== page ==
Upon his return to India, the Government of the State of Bihar in newly independent India passed the Bodh Gaya Temple Management Act of 1949 based on the recommendations of a Committee headed by Dr Rajendra Prasad. Devapriya Valisinha was a member of this Committee. He also served in the first Board of Management of the Gaya Temple.

Devapriya’s contribution to resolving the Gaya Temple issue should be coupled with another achievement which remains unparalleled. He successfully negotiated with the British Government through the Archaeological Department of India and restored the relics of Sariputta and Moggallana, the two chief disciples of Gautama Buddha, to the Maha Bodhi Society. Previous attempts by various organisations had failed to secure the relics which had been taken to the Albert and Victoria Museum in London. The relics were subsequently exhibited in Kolkata, Sri Lanka, Myanmar, Assam, Bihar, Uttar Pradesh, Nepal, Ladakh, Sikkim, and Tibet leading to a tremendous Buddhist reawakening in India, Sri Lanka and other Buddhist countries. Today, the relics lie in the city of Sanchi in Madhya Pradesh.

This account would not be complete without mention of Devapriya Valisinha’s contribution to the restoration of the Mulagandha Kuty Vihara in Sarnath, the place where Lord Buddha delivered his first sermon. Since the laying of the foundation stone in 1922, by Sir Harcourt Butler, Governor of Uttar Pradesh, Devapriya was intensely involved in resolving the many vexed issues of land and architectural plans.

The Vihara was ceremonially opened on November 11, 1931 and was attended by personalities such as Jawaharlal Nehru, Ramananda Chatterjee, Ven’ble N Fuji, Acharya Rama Chandra Shukla and Dr SN Das Gupta. In the same year, an International Buddhist Institute was started.

The opening ceremony of the Vihara was the beginning of a new chapter of Buddhist revival in India. As the news of the opening of the Vihara became widespread people from far and near began to take greater interest in Buddhism. More and more pilgrims started coming to India. The vision of Devapriya was for Sarnath to become not only a centre of worship but also a place which catered to the social upliftment of the people of the area. He, therefore, conceived the idea of a Dispensary and High School. The Maha Bodhi Dispensary gave medicines free of charge. It became a boon to the villagers who had no medical aid at that time. He started the Maha Bodhi Schools and College. The Mahabodhi School which was originally founded with 5 children by Anagarika Dharmapala in 1901 was thereafter closed and was restarted by Devapriya Valisinha in 1928. It became a full fledged functioning school under the tutelage of Brahmachari Devapriya Valisinha during his tenure as the General Secretary of the Maha Bodhi Society. Today the schools and college have around 5000 students and around 120 staff members.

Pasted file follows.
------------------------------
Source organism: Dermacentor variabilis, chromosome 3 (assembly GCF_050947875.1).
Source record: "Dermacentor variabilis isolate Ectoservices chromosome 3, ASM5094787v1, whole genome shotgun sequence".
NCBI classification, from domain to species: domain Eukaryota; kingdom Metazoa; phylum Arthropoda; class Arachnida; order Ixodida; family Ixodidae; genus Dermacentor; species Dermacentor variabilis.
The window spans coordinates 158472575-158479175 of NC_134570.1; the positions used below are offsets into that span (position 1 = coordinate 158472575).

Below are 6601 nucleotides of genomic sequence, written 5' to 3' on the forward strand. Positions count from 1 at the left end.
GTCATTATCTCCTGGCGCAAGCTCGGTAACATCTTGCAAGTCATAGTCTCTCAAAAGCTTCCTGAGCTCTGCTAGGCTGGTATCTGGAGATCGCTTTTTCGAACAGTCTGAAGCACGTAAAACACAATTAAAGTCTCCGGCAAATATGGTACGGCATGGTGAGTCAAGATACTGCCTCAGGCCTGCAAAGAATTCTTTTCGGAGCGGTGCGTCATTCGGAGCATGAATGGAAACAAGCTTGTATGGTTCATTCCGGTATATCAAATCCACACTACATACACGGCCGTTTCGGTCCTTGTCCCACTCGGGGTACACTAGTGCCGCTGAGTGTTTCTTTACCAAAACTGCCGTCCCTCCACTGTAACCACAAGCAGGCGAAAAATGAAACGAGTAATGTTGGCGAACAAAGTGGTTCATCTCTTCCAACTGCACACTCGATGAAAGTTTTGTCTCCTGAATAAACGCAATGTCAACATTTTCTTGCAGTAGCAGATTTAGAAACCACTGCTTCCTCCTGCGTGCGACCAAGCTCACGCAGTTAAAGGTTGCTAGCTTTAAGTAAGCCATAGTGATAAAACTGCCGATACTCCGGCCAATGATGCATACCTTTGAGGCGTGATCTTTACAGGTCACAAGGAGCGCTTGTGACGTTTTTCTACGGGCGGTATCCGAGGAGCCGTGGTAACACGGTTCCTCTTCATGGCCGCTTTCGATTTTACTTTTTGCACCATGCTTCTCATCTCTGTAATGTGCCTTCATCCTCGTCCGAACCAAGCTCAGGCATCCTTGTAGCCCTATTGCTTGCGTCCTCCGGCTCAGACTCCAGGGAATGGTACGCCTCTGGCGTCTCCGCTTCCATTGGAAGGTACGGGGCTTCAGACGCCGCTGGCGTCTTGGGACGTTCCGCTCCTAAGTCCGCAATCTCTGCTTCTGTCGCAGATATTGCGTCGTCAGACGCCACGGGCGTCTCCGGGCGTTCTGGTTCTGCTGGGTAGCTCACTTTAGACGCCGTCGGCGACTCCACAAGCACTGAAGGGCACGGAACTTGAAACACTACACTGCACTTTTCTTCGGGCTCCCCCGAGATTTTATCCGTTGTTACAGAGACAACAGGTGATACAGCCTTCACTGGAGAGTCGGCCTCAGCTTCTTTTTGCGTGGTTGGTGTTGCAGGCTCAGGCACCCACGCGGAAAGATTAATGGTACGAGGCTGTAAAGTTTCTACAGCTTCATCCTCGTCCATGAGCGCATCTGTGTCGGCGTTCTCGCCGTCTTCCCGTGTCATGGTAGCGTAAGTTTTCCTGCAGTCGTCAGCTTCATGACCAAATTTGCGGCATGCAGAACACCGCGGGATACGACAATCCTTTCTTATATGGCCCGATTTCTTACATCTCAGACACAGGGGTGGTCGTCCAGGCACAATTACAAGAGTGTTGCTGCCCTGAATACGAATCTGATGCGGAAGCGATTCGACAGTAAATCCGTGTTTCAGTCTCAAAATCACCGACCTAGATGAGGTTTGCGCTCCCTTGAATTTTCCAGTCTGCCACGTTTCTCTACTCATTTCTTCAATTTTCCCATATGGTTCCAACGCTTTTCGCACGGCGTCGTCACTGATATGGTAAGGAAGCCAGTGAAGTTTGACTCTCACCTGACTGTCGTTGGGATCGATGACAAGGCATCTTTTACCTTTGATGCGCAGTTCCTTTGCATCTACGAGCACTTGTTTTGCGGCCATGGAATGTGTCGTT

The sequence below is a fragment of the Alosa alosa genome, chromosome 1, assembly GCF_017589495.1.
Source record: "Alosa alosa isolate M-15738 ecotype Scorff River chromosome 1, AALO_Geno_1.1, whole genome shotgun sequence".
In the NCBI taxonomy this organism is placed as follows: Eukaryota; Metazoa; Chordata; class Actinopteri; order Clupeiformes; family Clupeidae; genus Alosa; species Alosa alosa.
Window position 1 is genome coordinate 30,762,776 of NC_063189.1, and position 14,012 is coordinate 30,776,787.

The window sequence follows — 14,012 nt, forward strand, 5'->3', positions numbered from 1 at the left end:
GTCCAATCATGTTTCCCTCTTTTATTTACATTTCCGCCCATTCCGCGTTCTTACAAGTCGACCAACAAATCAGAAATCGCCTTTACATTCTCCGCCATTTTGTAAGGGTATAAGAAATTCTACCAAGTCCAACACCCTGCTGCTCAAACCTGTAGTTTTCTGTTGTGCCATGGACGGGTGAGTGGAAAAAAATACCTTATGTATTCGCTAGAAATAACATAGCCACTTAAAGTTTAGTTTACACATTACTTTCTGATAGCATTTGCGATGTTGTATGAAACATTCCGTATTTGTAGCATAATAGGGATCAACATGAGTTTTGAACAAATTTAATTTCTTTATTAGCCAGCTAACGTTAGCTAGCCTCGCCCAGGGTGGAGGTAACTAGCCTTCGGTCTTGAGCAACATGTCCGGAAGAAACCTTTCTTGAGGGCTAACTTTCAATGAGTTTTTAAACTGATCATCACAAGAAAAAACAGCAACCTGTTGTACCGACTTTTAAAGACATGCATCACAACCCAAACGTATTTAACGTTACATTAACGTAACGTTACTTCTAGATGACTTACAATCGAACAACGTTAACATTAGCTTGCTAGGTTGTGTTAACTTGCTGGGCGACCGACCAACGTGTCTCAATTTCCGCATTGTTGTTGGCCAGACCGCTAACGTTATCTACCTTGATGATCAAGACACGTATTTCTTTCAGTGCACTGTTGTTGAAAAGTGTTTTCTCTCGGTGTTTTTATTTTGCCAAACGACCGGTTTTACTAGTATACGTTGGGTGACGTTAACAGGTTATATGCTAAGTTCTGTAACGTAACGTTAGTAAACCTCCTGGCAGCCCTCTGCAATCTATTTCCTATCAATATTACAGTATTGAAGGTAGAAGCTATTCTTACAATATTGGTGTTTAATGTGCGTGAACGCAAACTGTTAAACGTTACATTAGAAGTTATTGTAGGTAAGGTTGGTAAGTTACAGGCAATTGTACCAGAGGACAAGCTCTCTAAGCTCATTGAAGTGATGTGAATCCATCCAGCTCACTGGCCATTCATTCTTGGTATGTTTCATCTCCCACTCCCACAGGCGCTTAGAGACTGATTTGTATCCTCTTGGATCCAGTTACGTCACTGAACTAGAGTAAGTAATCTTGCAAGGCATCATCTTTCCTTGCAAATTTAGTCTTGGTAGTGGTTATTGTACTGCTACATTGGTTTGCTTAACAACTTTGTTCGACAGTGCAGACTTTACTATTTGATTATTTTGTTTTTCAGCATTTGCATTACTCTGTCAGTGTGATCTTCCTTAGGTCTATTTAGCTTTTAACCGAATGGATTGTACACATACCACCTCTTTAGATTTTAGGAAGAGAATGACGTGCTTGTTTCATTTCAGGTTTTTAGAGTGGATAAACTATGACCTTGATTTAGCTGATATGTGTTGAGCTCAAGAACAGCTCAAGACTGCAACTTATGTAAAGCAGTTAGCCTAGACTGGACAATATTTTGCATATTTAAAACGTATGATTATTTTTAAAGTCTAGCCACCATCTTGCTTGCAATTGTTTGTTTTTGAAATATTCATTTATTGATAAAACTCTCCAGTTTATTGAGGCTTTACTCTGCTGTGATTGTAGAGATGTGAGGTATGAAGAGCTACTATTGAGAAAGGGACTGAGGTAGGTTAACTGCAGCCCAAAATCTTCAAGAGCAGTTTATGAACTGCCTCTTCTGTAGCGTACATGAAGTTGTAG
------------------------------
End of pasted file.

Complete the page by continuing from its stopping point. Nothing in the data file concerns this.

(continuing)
Devapriya Valisinha had for long years been in correspondence with Dr BR Ambedkar.   This is borne out by the fact that Dr Ambedkar contributed many articles to the Maha Bodhi journal during this period. In 1956 Dr Ambedkar decided to become a Buddhist and asked his followers to join him. Devapriya attended the mass meeting held in Nagpur with several Bhikkus of the Society and helped in arranging the religious ceremony. He spoke at the occasion and presented to Dr Ambedkar an image of Lord Buddha on behalf of the Mahabodhi Society, where it is recorded that around five lakhs embraced Buddhism.

Devapriya Valisinha also constructed a Buddhist Temple in Delhi, next to the ‘Bhirla Mandir’, with the help of Jugal Kishore Bhirla. He pioneered efforts to translate the Tripitaka into Hindi and for this purporse enlisted the support of the great Sanskrit scholar Rahul Sankrityayana. He also started the "Dharmadoot" Hindi monthly for propagating Buddhism among the Hindi speaking people.

February 10 marks the 107th birth anniversary of Brahmachari Devapriya Valisinha.

This year, as we commemorate the 2600th year of the enlightenment of Gautama Buddha under the Bo tree in Gaya and as both Sri Lanka and India jointly celebrates the 150th birth anniversary of Rabindranath Tagore, it is apt that we remember this illustrious son whom both countries can jointly call her own. 

(The writer is the Counsellor of the Sri Lanka High Commission in New Delhi and is a grandson of Brahmachari Devapriya Valisinha. The views expressed in the column are that of the author and does not necessarily reflect the editorial policy of The Sunday Indian. )

(For more information on the life and work of Devpariya Valisinha please visit

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Issue Dated: Feb 5, 2017